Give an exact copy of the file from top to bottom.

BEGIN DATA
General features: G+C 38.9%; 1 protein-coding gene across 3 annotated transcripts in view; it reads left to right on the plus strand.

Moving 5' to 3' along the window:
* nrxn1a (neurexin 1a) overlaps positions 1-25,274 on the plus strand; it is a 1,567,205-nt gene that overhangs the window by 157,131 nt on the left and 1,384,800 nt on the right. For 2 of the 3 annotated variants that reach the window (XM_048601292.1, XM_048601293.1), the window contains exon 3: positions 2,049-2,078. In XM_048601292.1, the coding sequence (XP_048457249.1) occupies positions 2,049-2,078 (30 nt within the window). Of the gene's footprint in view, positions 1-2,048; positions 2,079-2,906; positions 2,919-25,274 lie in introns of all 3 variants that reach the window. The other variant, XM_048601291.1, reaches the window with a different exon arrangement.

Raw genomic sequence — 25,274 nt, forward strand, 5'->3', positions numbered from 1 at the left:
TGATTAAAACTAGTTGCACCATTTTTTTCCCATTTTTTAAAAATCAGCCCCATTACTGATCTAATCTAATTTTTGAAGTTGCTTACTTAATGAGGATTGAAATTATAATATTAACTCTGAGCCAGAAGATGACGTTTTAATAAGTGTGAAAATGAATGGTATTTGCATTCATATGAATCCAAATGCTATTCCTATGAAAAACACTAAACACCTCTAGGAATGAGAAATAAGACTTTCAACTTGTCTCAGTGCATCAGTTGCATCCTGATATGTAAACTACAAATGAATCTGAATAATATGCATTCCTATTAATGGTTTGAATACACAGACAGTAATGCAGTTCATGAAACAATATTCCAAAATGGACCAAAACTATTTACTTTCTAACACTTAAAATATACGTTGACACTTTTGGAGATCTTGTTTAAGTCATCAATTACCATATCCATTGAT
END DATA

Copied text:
General features: G+C 38.9%; 1 protein-coding gene across 3 annotated transcripts in view; it reads left to right on the plus strand.

Moving 5' to 3' along the window:
* nrxn1a (neurexin 1a) overlaps positions 1-25,274 on the plus strand; it is a 1,567,205-nt gene that overhangs the window by 157,131 nt on the left and 1,384,800 nt on the right. For 2 of the 3 annotated variants that reach the window (XM_048601292.1, XM_048601293.1), the window contains exon 3: positions 2,049-2,078. In XM_048601292.1, the coding sequence (XP_048457249.1) occupies positions 2,049-2,078 (30 nt within the window). Of the gene's footprint in view, positions 1-2,048; positions 2,079-2,906; positions 2,919-25,274 lie in introns of all 3 variants that reach the window. The other variant, XM_048601291.1, reaches the window with a different exon arrangement.

Raw genomic sequence — 25,274 nt, forward strand, 5'->3', positions numbered from 1 at the left:
TGATTAAAACTAGTTGCACCATTTTTTTCCCATTTTTTAAAAATCAGCCCCATTACTGATCTAATCTAATTTTTGAAGTTGCTTACTTAATGAGGATTGAAATTATAATATTAACTCTGAGCCAGAAGATGACGTTTTAATAAGTGTGAAAATGAATGGTATTTGCATTCATATGAATCCAAATGCTATTCCTATGAAAAACACTAAACACCTCTAGGAATGAGAAATAAGACTTTCAACTTGTCTCAGTGCATCAGTTGCATCCTGATATGTAAACTACAAATGAATCTGAATAATATGCATTCCTATTAATGGTTTGAATACACAGACAGTAATGCAGTTCATGAAACAATATTCCAAAATGGACCAAAACTATTTACTTTCTAACACTTAAAATATACGTTGACACTTTTGGAGATCTTGTTTAAGTCATCAATTACCATATCCATTGAT